Resveratrol has been shown to have beneficial effects on diseases related to oxidant and/or inflammatory processes and extends the lifespan of simple organisms including rodents. The objective of the present study was to estimate the dietary intake of resveratrol and piceid (R&P) present in foods, and to identify the principal dietary sources of these compounds in the Spanish adult population. For this purpose, a food composition database (FCDB) of R&P in Spanish foods was compiled. The study included 40 685 subjects aged 35–64 years from northern and southern regions of Spain who were included in the European Prospective Investigation into Cancer and Nutrition (EPIC)-Spain cohort. Usual food intake was assessed by personal interviews using a computerised version of a validated diet history method. An FCDB with 160 items was compiled. The estimated median and mean of R&P intake were 100 and 933 μg/d respectively. Approximately, 32 % of the population did not consume R&P. The most abundant of the four stilbenes studied was trans-piceid (53·6 %), followed by trans-resveratrol (20·9 %), cis-piceid (19·3 %) and cis-resveratrol (6·2 %). The most important source of R&P was wines (98·4 %) and grape and grape juices (1·6 %), whereas peanuts, pistachios and berries contributed to less than 0·01 %. For this reason the pattern of intake of R&P was similar to the wine pattern. This is the first time that R&P intake has been estimated in a Mediterranean country.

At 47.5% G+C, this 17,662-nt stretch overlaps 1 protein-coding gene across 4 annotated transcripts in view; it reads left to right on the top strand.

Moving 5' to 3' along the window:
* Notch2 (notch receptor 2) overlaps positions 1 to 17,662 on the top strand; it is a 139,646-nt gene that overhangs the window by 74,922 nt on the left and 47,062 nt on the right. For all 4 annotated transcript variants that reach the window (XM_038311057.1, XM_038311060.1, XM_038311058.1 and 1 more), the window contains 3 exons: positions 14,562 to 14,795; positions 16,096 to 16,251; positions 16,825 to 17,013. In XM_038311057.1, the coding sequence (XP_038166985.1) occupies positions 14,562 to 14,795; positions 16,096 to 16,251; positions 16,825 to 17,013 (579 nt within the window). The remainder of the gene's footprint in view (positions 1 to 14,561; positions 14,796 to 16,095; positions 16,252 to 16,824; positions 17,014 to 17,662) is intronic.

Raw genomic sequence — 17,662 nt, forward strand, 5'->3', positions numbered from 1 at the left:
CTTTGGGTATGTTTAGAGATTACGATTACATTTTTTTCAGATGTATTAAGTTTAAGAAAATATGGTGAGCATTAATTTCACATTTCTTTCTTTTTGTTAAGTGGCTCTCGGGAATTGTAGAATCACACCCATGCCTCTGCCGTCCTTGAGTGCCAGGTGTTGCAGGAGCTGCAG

To compare the average out-of-home (OH) consumption of foods and beverages, as well as energy intake, among populations from 10 European countries and to describe the characteristics of substantial OH eaters, as defined for the purpose of the present study, in comparison to other individuals.
Cross-sectional study. Dietary data were collected through single 24-hour dietary recalls, in which the place of consumption was recorded. For the present study, substantial OH eaters were defined as those who consumed more than 25% of total daily energy intake at locations other than the household premises. Mean dietary intakes and the proportion of substantial OH eaters are presented by food group and country. Logistic regression analyses were used to estimate the odds of being a substantial OH eater in comparison to not being one, using mutually adjusted possible non-dietary determinants.
Ten European countries participating in the European Prospective Investigation into Cancer and Nutrition (EPIC).
The subjects were 34 270 individuals, 12 537 men and 21 733 women, aged 35–74 years.
The fraction of energy intake during OH eating was generally higher in northern European countries than in the southern ones. Among the food and beverage groups, those selectively consumed outside the home were coffee/tea/waters and sweets and, to a lesser extent, cereals, meats, added lipids and vegetables. Substantial OH eating was positively associated with energy intake and inversely associated with age and physical activity. Substantial OH eating was less common among the less educated compared with the more educated, and more common during weekdays in central and north Europe and during the weekend in south Europe.
Eating outside the home was associated with sedentary lifestyle and increased energy intake; it was more common among the young and concerned in particular coffee/tea/waters and sweets.
To conduct a comprehensive assessment of dietary intakes of nitrites and N-nitrosodimethylamine (NDMA).
Subjects and setting
A study was conducted within the Spanish cohort of the European Prospective Investigation in Cancer and Nutrition (EPIC) to assess the intake and food sources of these compounds in Spanish adults. The study included 41 446 health volunteers, aged 29–69 years, from Northern and Southern regions. Usual food intake was estimated by in-person interviews using a computerised dietary questionnaire.